Chairman Schapiro Statement on Executive Compensation
FOR IMMEDIATE RELEASE
Washington, D.C., June 10, 2009 — Securities and Exchange Commission Mary Schapiro today made the following statement regarding executive compensation:
“Debates over how much corporate executives are paid are not new. The large short term incentive compensation packages of the last few years — juxtaposed with the recent losses in shareholder value — have left many investors asking important questions — questions about their company’s compensation practices and whether some incentives are actually undermining shareholder value over the long term.
“At the SEC, our role has not been to set pay scales or cap compensation. Our role is to protect investors by ensuring that they have the information needed to make sound investment decisions, whether those decisions impact proxy voting or a decision to buy or sell a stock.
“Over the years, the manner and types of compensation have continually evolved and become increasingly complex. In response, the Commission has frequently revised its disclosure rules to keep pace with new developments in compensation practices.
“That is why the SEC is actively considering a package of new proxy disclosure rules that will provide further sunshine on compensation decisions. While these proposals would not dictate particular compensation decisions, they would lead companies to analyze how compensation impacts risk taking and the implications for long term corporate health of the behavior they are incenting.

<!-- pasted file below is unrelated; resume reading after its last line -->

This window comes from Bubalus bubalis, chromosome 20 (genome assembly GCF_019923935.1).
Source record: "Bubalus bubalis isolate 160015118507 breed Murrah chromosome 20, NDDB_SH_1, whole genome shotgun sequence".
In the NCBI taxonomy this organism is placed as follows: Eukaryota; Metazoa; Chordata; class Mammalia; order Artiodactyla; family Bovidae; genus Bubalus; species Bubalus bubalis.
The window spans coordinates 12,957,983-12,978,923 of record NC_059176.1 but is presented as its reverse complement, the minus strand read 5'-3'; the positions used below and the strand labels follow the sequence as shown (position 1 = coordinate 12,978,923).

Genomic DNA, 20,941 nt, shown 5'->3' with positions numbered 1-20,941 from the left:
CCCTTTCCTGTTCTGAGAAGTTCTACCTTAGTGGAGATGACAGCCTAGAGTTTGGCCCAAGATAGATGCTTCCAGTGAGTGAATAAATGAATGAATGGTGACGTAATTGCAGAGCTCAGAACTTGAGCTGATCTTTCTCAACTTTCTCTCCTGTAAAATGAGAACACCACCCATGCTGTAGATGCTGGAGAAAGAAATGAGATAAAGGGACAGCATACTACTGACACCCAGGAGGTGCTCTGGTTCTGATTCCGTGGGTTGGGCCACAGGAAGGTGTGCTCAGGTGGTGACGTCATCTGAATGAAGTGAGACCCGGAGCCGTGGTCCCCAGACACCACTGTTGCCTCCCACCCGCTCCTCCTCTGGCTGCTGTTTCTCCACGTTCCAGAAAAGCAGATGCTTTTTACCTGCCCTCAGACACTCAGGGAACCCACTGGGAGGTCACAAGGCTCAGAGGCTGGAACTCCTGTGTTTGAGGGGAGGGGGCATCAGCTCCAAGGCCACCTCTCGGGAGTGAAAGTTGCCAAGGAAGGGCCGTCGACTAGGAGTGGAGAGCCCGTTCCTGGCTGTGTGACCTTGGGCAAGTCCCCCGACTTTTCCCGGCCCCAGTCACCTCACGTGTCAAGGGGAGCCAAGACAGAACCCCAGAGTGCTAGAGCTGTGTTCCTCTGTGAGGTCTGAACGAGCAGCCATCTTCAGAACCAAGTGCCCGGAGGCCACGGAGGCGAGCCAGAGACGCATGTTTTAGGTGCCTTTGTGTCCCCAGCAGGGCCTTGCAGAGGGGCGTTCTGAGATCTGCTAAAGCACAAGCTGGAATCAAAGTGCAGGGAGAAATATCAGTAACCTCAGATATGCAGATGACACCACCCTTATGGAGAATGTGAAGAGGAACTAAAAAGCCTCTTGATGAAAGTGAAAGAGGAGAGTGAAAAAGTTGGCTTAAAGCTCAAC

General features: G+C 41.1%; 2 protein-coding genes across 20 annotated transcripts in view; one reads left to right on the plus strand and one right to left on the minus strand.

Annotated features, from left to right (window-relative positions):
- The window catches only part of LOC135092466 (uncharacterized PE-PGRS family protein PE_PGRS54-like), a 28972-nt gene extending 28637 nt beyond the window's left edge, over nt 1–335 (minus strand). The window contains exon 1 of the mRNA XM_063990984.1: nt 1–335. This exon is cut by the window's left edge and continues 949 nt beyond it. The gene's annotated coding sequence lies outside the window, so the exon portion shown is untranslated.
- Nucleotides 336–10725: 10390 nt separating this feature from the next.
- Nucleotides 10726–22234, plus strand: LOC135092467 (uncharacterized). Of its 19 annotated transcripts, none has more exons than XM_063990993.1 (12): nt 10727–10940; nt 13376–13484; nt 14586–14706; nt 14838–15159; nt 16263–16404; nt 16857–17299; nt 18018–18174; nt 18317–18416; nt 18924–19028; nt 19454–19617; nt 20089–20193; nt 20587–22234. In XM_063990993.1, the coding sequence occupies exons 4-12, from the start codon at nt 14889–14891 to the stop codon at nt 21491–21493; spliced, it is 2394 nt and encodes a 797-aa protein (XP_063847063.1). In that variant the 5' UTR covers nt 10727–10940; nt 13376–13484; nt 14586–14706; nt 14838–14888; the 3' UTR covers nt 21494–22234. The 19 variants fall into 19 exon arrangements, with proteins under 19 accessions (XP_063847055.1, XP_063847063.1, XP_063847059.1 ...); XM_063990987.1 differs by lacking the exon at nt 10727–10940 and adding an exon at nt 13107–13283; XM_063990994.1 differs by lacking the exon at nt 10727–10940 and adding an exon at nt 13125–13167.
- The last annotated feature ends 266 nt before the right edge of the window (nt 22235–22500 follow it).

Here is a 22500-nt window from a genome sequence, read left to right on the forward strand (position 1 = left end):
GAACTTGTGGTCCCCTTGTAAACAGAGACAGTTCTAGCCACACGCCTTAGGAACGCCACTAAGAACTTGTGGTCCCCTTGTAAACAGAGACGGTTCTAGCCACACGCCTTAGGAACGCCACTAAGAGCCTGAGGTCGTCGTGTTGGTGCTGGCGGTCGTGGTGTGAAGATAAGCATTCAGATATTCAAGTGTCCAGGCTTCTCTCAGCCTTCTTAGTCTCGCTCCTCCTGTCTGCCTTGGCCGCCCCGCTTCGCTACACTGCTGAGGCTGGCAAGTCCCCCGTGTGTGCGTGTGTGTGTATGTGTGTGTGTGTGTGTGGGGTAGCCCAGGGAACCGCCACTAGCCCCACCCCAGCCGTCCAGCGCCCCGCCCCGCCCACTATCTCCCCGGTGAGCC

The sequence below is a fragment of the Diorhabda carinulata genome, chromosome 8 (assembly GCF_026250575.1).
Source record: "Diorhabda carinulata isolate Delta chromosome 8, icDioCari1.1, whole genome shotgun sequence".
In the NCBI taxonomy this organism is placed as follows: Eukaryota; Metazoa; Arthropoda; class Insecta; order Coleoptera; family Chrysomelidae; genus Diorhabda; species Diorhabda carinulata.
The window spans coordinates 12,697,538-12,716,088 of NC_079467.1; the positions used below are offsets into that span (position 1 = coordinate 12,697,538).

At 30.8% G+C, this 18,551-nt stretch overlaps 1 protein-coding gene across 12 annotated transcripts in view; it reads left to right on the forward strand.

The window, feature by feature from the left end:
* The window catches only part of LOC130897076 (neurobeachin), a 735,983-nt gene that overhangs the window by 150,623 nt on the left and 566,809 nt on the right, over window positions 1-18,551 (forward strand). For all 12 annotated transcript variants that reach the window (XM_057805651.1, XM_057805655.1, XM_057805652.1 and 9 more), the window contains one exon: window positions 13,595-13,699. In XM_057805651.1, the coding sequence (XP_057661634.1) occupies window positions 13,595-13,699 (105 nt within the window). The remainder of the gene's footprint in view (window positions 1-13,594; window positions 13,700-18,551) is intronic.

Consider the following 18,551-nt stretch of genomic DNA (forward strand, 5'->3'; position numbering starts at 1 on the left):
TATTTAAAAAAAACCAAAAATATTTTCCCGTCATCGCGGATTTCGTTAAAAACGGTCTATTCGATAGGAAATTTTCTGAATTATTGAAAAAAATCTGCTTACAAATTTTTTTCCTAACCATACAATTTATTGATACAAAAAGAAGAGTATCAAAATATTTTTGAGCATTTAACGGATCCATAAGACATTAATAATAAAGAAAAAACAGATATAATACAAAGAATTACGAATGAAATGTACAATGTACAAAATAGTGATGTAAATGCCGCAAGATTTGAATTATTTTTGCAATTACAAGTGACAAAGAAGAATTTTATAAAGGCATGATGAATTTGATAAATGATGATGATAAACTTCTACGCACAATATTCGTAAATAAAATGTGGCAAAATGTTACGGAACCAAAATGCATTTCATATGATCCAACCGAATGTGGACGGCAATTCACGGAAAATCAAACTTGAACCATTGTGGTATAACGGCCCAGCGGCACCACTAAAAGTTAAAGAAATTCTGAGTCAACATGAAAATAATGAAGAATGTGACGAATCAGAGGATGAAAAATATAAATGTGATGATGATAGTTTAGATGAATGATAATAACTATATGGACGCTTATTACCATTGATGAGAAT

“To achieve this, we will be considering several proposals requiring greater disclosure:
- About how a company — and its board — manages risks.
- About a company’s overall compensation approach. Incentive structures that rewarded short term risk taking without taking into account the potential long term effects on the company are widely believed to have contributed to the economic crisis.
- About potential conflicts of interest by compensation consultants, including disclosure of relationships between the consultants and the company and their affiliates, so both compensation committees and investors will be better able to assess the advice the consultants provide.
- And, about director nominees, including their experience and qualifications to serve on the board or on particular board committees — and about why a board has chosen its particular leadership structure.
“Knowing this kind of information can be of great benefit to investors, but even disclosure only takes us so far. If investors don’t like what they learn, they have two choices: sell their shares or use the proxy process to vote for change. Unfortunately, neither of these options is easy. Selling their stock deprives the investor of the upside value that change can bring. And, under current rules, shareholders who wish to nominate their own candidates must typically launch a costly proxy fight.
“It is for this reason that last month the SEC proposed rules that would enhance the ability of shareholders to exercise their legal rights to nominate directors on corporate boards. Of course, these proposals are just that — “proposals” — and we fully expect to receive many comments about them. I believe the meaningful ability of shareholders to nominate directors is intricately linked to the ability of shareholders to hold directors accountable for their compensation decisions.
“I firmly believe that better disclosure of compensation leads to more informed shareholders and in turn to more accountable corporate directors. This is the foundation of our capital markets.”
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